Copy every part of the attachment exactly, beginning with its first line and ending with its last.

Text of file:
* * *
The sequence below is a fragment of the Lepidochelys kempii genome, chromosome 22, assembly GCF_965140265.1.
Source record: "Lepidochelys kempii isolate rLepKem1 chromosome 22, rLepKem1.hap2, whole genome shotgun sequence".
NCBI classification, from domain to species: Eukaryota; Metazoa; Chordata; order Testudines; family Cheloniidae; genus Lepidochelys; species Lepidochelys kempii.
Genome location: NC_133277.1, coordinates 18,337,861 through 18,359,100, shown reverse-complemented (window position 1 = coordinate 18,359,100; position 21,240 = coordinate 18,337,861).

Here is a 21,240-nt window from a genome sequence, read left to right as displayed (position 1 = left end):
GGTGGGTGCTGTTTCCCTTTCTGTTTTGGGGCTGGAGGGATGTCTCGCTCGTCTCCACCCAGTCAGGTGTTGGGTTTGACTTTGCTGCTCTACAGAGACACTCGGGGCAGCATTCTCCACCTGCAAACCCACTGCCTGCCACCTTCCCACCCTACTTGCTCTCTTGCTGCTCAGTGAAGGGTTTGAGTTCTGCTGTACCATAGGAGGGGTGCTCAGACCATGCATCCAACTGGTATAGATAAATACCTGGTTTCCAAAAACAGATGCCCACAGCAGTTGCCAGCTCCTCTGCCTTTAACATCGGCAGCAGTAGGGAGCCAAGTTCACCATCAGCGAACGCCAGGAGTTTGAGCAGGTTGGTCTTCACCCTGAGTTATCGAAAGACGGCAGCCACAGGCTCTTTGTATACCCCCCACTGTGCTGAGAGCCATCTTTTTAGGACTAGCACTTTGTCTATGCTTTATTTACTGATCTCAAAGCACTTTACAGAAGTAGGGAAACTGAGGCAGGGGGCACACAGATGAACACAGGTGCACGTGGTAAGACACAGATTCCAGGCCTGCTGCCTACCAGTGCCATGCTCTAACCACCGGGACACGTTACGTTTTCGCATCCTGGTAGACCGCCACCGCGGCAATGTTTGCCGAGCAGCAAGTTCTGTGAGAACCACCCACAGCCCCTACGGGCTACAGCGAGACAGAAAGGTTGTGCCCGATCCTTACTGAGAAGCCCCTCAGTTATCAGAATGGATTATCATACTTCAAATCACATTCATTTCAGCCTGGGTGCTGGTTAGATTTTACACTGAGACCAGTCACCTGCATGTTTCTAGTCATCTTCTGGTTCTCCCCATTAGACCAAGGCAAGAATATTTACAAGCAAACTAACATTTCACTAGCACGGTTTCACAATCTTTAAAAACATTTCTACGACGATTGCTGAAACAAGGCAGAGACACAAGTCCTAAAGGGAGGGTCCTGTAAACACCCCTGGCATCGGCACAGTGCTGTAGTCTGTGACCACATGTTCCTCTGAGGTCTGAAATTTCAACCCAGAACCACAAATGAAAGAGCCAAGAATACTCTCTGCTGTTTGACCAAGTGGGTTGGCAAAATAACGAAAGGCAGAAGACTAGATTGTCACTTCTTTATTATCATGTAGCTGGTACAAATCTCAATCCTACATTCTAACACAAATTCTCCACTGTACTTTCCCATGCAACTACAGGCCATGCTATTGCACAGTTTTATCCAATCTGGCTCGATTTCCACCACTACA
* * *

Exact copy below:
The sequence below is a fragment of the Lepidochelys kempii genome, chromosome 22, assembly GCF_965140265.1.
Source record: "Lepidochelys kempii isolate rLepKem1 chromosome 22, rLepKem1.hap2, whole genome shotgun sequence".
NCBI classification, from domain to species: Eukaryota; Metazoa; Chordata; order Testudines; family Cheloniidae; genus Lepidochelys; species Lepidochelys kempii.
Genome location: NC_133277.1, coordinates 18,337,861 through 18,359,100, shown reverse-complemented (window position 1 = coordinate 18,359,100; position 21,240 = coordinate 18,337,861).

Here is a 21,240-nt window from a genome sequence, read left to right as displayed (position 1 = left end):
GGTGGGTGCTGTTTCCCTTTCTGTTTTGGGGCTGGAGGGATGTCTCGCTCGTCTCCACCCAGTCAGGTGTTGGGTTTGACTTTGCTGCTCTACAGAGACACTCGGGGCAGCATTCTCCACCTGCAAACCCACTGCCTGCCACCTTCCCACCCTACTTGCTCTCTTGCTGCTCAGTGAAGGGTTTGAGTTCTGCTGTACCATAGGAGGGGTGCTCAGACCATGCATCCAACTGGTATAGATAAATACCTGGTTTCCAAAAACAGATGCCCACAGCAGTTGCCAGCTCCTCTGCCTTTAACATCGGCAGCAGTAGGGAGCCAAGTTCACCATCAGCGAACGCCAGGAGTTTGAGCAGGTTGGTCTTCACCCTGAGTTATCGAAAGACGGCAGCCACAGGCTCTTTGTATACCCCCCACTGTGCTGAGAGCCATCTTTTTAGGACTAGCACTTTGTCTATGCTTTATTTACTGATCTCAAAGCACTTTACAGAAGTAGGGAAACTGAGGCAGGGGGCACACAGATGAACACAGGTGCACGTGGTAAGACACAGATTCCAGGCCTGCTGCCTACCAGTGCCATGCTCTAACCACCGGGACACGTTACGTTTTCGCATCCTGGTAGACCGCCACCGCGGCAATGTTTGCCGAGCAGCAAGTTCTGTGAGAACCACCCACAGCCCCTACGGGCTACAGCGAGACAGAAAGGTTGTGCCCGATCCTTACTGAGAAGCCCCTCAGTTATCAGAATGGATTATCATACTTCAAATCACATTCATTTCAGCCTGGGTGCTGGTTAGATTTTACACTGAGACCAGTCACCTGCATGTTTCTAGTCATCTTCTGGTTCTCCCCATTAGACCAAGGCAAGAATATTTACAAGCAAACTAACATTTCACTAGCACGGTTTCACAATCTTTAAAAACATTTCTACGACGATTGCTGAAACAAGGCAGAGACACAAGTCCTAAAGGGAGGGTCCTGTAAACACCCCTGGCATCGGCACAGTGCTGTAGTCTGTGACCACATGTTCCTCTGAGGTCTGAAATTTCAACCCAGAACCACAAATGAAAGAGCCAAGAATACTCTCTGCTGTTTGACCAAGTGGGTTGGCAAAATAACGAAAGGCAGAAGACTAGATTGTCACTTCTTTATTATCATGTAGCTGGTACAAATCTCAATCCTACATTCTAACACAAATTCTCCACTGTACTTTCCCATGCAACTACAGGCCATGCTATTGCACAGTTTTATCCAATCTGGCTCGATTTCCACCACTACA